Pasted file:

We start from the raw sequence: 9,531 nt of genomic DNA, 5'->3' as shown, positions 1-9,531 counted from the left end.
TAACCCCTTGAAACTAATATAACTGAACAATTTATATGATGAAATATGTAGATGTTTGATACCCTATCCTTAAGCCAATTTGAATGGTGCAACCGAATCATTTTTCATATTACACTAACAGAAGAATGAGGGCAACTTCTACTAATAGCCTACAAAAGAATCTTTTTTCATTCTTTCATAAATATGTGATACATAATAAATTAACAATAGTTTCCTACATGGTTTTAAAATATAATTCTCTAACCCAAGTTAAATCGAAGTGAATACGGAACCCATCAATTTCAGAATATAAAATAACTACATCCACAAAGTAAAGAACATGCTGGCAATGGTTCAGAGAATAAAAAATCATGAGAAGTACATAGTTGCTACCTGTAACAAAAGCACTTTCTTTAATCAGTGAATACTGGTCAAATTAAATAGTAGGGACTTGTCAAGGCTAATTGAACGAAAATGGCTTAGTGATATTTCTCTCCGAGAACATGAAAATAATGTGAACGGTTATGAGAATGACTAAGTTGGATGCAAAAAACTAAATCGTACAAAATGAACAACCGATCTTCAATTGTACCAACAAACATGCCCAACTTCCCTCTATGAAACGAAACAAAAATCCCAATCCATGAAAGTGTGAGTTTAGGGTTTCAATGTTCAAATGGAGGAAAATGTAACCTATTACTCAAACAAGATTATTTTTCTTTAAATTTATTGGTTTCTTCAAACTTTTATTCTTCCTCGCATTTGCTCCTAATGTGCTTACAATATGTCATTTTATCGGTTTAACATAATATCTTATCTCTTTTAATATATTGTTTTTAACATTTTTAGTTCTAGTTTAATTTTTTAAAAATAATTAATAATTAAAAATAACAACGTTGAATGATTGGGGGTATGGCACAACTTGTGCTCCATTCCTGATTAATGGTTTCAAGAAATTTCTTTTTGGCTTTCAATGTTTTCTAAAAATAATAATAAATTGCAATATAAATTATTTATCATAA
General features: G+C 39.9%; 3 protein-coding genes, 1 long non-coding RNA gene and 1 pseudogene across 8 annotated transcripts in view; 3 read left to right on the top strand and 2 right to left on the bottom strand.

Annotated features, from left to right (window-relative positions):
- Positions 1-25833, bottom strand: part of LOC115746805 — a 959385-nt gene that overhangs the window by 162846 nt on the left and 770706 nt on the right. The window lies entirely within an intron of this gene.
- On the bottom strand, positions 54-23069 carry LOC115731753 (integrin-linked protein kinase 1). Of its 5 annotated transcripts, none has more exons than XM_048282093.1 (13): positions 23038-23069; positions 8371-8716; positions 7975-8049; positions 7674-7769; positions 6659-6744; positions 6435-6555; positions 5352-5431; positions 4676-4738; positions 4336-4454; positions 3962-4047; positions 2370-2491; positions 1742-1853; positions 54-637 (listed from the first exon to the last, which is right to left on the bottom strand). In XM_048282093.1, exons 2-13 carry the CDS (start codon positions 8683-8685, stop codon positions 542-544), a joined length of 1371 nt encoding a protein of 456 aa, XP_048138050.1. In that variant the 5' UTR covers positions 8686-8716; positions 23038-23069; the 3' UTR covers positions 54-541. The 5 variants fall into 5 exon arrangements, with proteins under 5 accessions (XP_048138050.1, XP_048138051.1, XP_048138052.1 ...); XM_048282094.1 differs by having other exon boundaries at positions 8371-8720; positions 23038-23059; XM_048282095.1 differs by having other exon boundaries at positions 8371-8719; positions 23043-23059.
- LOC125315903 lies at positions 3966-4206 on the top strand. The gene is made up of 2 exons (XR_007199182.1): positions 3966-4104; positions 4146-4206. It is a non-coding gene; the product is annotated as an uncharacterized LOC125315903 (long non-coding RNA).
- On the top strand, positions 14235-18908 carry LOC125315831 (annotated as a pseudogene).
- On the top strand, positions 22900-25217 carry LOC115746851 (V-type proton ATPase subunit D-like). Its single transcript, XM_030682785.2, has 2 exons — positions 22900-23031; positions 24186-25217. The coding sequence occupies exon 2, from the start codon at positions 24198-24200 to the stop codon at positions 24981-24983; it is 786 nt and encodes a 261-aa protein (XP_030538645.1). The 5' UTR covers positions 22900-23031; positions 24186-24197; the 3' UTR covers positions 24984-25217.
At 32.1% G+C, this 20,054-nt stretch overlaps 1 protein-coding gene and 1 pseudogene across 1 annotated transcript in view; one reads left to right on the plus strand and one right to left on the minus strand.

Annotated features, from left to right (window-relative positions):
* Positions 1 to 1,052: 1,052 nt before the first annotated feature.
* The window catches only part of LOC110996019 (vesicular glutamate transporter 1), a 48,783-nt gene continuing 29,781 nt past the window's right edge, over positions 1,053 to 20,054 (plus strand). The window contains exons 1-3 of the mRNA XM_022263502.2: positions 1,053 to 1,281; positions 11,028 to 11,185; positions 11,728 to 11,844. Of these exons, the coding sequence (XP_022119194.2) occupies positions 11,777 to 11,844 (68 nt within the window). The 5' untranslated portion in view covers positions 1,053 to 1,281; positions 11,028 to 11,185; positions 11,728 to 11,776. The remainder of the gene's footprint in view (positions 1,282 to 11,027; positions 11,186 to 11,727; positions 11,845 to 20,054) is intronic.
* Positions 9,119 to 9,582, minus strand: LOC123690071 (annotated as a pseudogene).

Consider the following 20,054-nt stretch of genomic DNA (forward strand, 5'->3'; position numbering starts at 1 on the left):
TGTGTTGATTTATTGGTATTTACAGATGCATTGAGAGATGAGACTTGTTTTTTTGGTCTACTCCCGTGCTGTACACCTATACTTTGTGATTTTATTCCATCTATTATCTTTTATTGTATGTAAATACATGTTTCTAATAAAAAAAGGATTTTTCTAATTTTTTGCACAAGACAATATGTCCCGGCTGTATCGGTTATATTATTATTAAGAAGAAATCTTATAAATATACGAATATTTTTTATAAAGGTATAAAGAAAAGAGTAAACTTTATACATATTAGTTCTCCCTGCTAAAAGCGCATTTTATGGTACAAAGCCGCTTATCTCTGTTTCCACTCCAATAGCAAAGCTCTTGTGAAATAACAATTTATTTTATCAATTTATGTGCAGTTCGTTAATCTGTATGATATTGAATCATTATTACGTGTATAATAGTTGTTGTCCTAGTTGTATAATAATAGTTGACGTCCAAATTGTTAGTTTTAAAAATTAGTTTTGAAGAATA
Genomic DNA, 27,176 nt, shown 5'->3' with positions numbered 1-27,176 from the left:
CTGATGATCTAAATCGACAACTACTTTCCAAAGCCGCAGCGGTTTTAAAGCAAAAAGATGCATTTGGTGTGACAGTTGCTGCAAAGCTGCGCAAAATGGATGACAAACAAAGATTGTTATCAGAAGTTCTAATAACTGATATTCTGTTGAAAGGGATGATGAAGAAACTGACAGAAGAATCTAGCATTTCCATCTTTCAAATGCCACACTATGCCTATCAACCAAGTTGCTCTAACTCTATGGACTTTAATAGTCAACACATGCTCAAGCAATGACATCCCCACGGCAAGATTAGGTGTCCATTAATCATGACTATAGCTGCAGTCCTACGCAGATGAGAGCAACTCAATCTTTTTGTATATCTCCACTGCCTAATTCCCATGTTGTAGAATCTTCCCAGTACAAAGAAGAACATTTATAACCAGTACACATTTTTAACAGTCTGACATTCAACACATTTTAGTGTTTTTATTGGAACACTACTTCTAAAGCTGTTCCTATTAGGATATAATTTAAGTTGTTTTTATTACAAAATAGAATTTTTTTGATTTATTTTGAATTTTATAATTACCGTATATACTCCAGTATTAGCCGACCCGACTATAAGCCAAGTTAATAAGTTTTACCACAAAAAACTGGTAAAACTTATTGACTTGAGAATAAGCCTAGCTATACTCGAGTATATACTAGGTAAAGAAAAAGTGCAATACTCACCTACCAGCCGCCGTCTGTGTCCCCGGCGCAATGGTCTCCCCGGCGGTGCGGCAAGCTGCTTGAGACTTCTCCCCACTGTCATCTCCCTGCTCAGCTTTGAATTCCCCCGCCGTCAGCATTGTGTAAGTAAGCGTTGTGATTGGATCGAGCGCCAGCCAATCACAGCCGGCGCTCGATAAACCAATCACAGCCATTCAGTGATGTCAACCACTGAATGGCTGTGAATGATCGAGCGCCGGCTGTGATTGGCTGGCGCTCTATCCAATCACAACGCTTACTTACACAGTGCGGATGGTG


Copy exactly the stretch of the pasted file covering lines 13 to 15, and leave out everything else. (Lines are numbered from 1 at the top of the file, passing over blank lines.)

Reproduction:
* The window catches only part of LOC110996019 (vesicular glutamate transporter 1), a 48,783-nt gene continuing 29,781 nt past the window's right edge, over positions 1,053 to 20,054 (plus strand). The window contains exons 1-3 of the mRNA XM_022263502.2: positions 1,053 to 1,281; positions 11,028 to 11,185; positions 11,728 to 11,844. Of these exons, the coding sequence (XP_022119194.2) occupies positions 11,777 to 11,844 (68 nt within the window). The 5' untranslated portion in view covers positions 1,053 to 1,281; positions 11,028 to 11,185; positions 11,728 to 11,776. The remainder of the gene's footprint in view (positions 1,282 to 11,027; positions 11,186 to 11,727; positions 11,845 to 20,054) is intronic.
* Positions 9,119 to 9,582, minus strand: LOC123690071 (annotated as a pseudogene).

Consider the following 20,054-nt stretch of genomic DNA (forward strand, 5'->3'; position numbering starts at 1 on the left):